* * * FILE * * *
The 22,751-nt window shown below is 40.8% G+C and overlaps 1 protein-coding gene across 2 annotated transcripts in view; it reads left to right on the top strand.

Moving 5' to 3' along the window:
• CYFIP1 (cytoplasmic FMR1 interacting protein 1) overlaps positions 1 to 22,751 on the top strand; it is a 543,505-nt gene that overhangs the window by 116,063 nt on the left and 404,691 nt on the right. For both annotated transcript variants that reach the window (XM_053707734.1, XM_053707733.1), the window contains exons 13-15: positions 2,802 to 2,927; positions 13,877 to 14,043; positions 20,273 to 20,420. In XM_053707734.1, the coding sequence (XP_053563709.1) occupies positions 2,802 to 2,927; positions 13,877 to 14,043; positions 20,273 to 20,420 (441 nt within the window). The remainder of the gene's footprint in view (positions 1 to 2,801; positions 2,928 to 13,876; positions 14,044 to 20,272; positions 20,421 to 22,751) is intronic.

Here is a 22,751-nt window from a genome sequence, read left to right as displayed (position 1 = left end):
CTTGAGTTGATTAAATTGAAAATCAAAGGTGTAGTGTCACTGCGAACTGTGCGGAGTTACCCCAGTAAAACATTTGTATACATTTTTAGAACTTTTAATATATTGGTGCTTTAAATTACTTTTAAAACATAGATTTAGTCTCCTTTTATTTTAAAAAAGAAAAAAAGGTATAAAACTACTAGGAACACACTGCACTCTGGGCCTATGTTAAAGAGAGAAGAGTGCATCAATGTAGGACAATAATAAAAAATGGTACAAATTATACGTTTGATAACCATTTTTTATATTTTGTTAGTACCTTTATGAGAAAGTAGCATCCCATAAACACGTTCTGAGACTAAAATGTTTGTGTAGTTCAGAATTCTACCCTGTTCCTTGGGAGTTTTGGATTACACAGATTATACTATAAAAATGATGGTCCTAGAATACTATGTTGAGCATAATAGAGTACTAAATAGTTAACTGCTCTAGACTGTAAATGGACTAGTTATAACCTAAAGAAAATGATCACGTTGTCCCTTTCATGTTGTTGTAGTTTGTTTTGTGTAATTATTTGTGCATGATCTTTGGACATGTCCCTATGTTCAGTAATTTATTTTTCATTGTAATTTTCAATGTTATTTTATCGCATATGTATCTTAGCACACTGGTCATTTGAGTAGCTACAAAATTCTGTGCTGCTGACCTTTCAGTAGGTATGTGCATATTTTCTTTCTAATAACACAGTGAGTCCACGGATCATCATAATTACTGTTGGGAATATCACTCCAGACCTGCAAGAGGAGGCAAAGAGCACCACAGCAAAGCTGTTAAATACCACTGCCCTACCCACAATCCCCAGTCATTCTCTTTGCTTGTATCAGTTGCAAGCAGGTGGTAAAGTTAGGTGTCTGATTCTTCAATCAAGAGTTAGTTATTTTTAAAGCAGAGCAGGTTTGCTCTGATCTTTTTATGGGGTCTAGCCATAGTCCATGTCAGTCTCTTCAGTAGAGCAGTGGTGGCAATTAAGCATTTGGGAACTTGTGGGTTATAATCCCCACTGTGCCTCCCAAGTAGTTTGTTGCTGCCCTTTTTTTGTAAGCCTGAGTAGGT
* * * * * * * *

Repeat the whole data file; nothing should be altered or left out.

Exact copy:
The 22,751-nt window shown below is 40.8% G+C and overlaps 1 protein-coding gene across 2 annotated transcripts in view; it reads left to right on the top strand.

Moving 5' to 3' along the window:
• CYFIP1 (cytoplasmic FMR1 interacting protein 1) overlaps positions 1 to 22,751 on the top strand; it is a 543,505-nt gene that overhangs the window by 116,063 nt on the left and 404,691 nt on the right. For both annotated transcript variants that reach the window (XM_053707734.1, XM_053707733.1), the window contains exons 13-15: positions 2,802 to 2,927; positions 13,877 to 14,043; positions 20,273 to 20,420. In XM_053707734.1, the coding sequence (XP_053563709.1) occupies positions 2,802 to 2,927; positions 13,877 to 14,043; positions 20,273 to 20,420 (441 nt within the window). The remainder of the gene's footprint in view (positions 1 to 2,801; positions 2,928 to 13,876; positions 14,044 to 20,272; positions 20,421 to 22,751) is intronic.

Here is a 22,751-nt window from a genome sequence, read left to right as displayed (position 1 = left end):
CTTGAGTTGATTAAATTGAAAATCAAAGGTGTAGTGTCACTGCGAACTGTGCGGAGTTACCCCAGTAAAACATTTGTATACATTTTTAGAACTTTTAATATATTGGTGCTTTAAATTACTTTTAAAACATAGATTTAGTCTCCTTTTATTTTAAAAAAGAAAAAAAGGTATAAAACTACTAGGAACACACTGCACTCTGGGCCTATGTTAAAGAGAGAAGAGTGCATCAATGTAGGACAATAATAAAAAATGGTACAAATTATACGTTTGATAACCATTTTTTATATTTTGTTAGTACCTTTATGAGAAAGTAGCATCCCATAAACACGTTCTGAGACTAAAATGTTTGTGTAGTTCAGAATTCTACCCTGTTCCTTGGGAGTTTTGGATTACACAGATTATACTATAAAAATGATGGTCCTAGAATACTATGTTGAGCATAATAGAGTACTAAATAGTTAACTGCTCTAGACTGTAAATGGACTAGTTATAACCTAAAGAAAATGATCACGTTGTCCCTTTCATGTTGTTGTAGTTTGTTTTGTGTAATTATTTGTGCATGATCTTTGGACATGTCCCTATGTTCAGTAATTTATTTTTCATTGTAATTTTCAATGTTATTTTATCGCATATGTATCTTAGCACACTGGTCATTTGAGTAGCTACAAAATTCTGTGCTGCTGACCTTTCAGTAGGTATGTGCATATTTTCTTTCTAATAACACAGTGAGTCCACGGATCATCATAATTACTGTTGGGAATATCACTCCAGACCTGCAAGAGGAGGCAAAGAGCACCACAGCAAAGCTGTTAAATACCACTGCCCTACCCACAATCCCCAGTCATTCTCTTTGCTTGTATCAGTTGCAAGCAGGTGGTAAAGTTAGGTGTCTGATTCTTCAATCAAGAGTTAGTTATTTTTAAAGCAGAGCAGGTTTGCTCTGATCTTTTTATGGGGTCTAGCCATAGTCCATGTCAGTCTCTTCAGTAGAGCAGTGGTGGCAATTAAGCATTTGGGAACTTGTGGGTTATAATCCCCACTGTGCCTCCCAAGTAGTTTGTTGCTGCCCTTTTTTTGTAAGCCTGAGTAGGT